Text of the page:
Innovators are problem-solvers, constantly generating ways to fix big and little issues. But an exceptional innovator might also think about impact: the impact of a new piece of technology on how people communicate or how a tiny particle affects the environment and could lead to a sustainable future. This recipe of innovation plus impact makes for scientists and engineers who are truly leaders in their field.
Greg Lowry, a professor of civil and environmental engineering at Carnegie Mellon University, has been working to advance new environmental nanotechnologies while studying how nanomaterials behave and interact with the environment. To recognize his efforts in both innovation and impact, Lowry has been elected to the American Association for the Advancement of Science (AAAS) as part of the newest class of fellows. Fellows are elected by their peers in honor of their scientifically or socially distinguished efforts to advance science or its applications.
“It is an honor to become an AAAS Fellow,” said Lowry. “It is wonderful recognition for the hard work of many students and post-docs who have performed research in my lab over the past 18 years.
Lowry was elected for his distinguished contributions to safe and sustainable use of nanomaterials, remediation methods for contaminated sediments and brines, and mitigation of fossil fuel use impacts. His current research focus is on water quality and environmental nanotechnology, contaminant fate and remediation, and how nanomaterials behave in complex environmental systems. Lowry leads a collaborative research consortium called NanoFARM that studies the effects of nanoparticles on agriculture and how they could be used as fertilizers and fungicides for crops.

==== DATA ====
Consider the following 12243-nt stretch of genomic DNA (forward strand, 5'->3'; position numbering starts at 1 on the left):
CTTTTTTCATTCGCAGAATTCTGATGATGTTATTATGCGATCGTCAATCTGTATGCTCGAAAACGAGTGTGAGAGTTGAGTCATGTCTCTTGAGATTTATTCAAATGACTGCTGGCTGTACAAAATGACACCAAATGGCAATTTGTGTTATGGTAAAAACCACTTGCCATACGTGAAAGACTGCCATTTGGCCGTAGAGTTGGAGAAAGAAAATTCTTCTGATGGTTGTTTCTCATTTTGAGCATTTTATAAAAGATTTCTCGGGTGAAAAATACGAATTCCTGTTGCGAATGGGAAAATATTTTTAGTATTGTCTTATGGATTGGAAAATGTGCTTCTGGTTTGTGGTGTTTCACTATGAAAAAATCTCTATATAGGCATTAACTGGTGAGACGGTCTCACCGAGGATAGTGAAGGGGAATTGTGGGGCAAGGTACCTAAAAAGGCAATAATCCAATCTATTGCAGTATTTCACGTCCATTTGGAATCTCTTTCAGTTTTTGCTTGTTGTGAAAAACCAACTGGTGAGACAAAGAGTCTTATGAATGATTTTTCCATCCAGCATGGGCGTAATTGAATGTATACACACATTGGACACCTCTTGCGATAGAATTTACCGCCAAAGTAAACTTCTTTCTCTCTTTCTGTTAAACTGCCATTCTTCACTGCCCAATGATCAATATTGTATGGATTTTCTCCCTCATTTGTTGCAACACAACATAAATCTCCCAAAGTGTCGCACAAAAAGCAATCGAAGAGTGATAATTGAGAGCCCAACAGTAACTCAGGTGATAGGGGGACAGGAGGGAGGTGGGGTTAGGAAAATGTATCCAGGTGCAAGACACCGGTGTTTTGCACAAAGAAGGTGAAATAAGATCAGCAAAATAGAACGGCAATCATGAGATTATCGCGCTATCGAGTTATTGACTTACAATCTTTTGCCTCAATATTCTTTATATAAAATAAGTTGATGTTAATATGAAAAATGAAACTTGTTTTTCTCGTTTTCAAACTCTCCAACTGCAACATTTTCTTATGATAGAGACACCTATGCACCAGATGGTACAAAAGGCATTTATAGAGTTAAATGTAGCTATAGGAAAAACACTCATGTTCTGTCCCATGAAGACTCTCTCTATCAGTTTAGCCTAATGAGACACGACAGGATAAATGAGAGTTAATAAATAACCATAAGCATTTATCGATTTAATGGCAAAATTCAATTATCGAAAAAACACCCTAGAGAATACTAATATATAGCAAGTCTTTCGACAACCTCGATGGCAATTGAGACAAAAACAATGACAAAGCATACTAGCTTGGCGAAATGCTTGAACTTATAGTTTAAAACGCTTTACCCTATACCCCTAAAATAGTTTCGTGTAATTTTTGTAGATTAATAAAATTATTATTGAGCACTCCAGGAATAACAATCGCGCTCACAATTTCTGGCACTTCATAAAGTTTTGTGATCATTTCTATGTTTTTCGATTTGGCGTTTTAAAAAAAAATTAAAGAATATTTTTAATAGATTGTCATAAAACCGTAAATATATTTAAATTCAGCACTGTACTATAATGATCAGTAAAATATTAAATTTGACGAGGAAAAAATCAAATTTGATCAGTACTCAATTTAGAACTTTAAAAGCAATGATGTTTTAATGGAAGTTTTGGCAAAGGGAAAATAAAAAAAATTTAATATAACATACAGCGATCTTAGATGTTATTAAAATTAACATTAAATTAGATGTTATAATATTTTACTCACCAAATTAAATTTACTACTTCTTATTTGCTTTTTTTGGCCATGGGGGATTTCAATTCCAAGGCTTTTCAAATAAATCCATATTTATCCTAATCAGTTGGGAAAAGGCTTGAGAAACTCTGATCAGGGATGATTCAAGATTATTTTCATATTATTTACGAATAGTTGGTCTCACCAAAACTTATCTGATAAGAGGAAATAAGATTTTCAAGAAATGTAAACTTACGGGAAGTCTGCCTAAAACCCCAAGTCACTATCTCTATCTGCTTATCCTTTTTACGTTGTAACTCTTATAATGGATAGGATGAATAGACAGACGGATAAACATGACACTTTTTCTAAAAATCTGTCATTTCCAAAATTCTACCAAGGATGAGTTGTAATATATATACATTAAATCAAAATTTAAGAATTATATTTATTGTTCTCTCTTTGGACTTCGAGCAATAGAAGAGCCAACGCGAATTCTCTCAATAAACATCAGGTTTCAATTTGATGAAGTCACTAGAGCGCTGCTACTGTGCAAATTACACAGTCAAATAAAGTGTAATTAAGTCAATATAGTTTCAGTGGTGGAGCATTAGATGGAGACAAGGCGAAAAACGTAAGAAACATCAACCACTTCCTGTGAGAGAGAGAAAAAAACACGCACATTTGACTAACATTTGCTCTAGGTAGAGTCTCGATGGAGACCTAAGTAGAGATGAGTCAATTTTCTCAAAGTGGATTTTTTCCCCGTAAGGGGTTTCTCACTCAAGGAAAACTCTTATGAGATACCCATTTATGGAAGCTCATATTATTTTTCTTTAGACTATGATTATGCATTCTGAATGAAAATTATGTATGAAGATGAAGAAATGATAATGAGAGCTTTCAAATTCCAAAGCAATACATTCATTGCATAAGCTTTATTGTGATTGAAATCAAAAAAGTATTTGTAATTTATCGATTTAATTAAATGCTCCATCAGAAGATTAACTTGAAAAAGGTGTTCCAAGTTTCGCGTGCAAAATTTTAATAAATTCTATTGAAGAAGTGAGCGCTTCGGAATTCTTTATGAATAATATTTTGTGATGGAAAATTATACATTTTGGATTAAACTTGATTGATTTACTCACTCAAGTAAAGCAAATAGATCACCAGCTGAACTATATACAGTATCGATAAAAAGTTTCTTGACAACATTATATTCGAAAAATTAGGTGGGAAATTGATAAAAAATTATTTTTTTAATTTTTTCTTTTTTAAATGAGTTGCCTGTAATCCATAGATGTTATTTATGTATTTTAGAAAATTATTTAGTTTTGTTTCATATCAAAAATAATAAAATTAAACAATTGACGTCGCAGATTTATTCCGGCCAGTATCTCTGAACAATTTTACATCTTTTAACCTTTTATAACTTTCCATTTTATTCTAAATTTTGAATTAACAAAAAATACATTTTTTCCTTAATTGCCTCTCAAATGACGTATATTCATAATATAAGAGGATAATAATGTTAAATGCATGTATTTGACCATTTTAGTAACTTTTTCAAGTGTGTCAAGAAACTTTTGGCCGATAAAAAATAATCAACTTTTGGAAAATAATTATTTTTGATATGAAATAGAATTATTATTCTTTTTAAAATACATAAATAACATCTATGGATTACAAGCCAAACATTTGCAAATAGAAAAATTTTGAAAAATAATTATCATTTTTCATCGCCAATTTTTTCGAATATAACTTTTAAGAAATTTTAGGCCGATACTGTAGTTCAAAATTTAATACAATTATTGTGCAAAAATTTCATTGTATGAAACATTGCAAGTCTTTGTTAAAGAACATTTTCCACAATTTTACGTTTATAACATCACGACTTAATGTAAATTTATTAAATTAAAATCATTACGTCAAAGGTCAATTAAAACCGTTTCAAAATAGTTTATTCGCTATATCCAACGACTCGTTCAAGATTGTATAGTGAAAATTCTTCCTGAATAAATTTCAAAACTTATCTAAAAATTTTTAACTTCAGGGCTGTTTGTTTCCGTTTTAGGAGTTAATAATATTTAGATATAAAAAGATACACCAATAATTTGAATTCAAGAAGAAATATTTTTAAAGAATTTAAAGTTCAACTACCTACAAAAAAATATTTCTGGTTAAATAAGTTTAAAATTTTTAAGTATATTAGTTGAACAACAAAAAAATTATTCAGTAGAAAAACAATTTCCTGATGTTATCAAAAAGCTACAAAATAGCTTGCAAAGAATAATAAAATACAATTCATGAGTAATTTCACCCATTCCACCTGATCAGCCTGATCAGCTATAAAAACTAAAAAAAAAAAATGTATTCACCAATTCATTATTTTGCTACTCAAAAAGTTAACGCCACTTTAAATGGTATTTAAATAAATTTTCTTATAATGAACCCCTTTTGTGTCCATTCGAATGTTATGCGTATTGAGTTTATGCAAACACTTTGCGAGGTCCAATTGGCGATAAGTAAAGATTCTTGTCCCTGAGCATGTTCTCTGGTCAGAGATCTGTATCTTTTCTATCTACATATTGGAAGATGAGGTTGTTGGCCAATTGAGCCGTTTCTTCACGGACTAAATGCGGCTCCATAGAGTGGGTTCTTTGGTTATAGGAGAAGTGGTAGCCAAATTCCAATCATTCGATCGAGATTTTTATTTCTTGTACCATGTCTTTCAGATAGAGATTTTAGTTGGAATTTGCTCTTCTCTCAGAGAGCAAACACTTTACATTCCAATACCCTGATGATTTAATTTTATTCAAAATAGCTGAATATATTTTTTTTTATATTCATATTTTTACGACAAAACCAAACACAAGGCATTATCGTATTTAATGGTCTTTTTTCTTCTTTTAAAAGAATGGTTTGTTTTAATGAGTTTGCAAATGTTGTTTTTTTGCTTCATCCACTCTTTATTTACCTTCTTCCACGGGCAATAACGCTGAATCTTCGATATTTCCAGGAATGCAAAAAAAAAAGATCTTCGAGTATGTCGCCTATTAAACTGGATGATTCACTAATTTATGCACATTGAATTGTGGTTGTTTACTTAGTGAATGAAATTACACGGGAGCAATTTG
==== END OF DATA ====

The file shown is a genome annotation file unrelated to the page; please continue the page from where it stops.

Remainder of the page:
I am excited to continue to develop and deploy innovative nanotechnology-enabled solutions to solve society’s grand challenges.Greg Lowry, Professor, Civil & Environmental Engineering
Lowry is one of 416 members awarded this honor, including Carnegie Mellon computer science professor Dave Farber. The AAAS’s first class of fellows was elected in 1874, when the society began recognizing individuals for their achievements across disciplines, from research, teaching, and technology, to administration in academia, industry, and government.
“I am energized by this award and recognition,” said Lowry, “and I am excited to continue to develop and deploy innovative nanotechnology-enabled solutions to solve society’s grand challenges, including providing clean water and making agriculture more sustainable.”
New fellows will be recognized at the AAAS Fellows Forum during the 2019 AAAS Annual Meeting in Washington DC on February 16, 2019.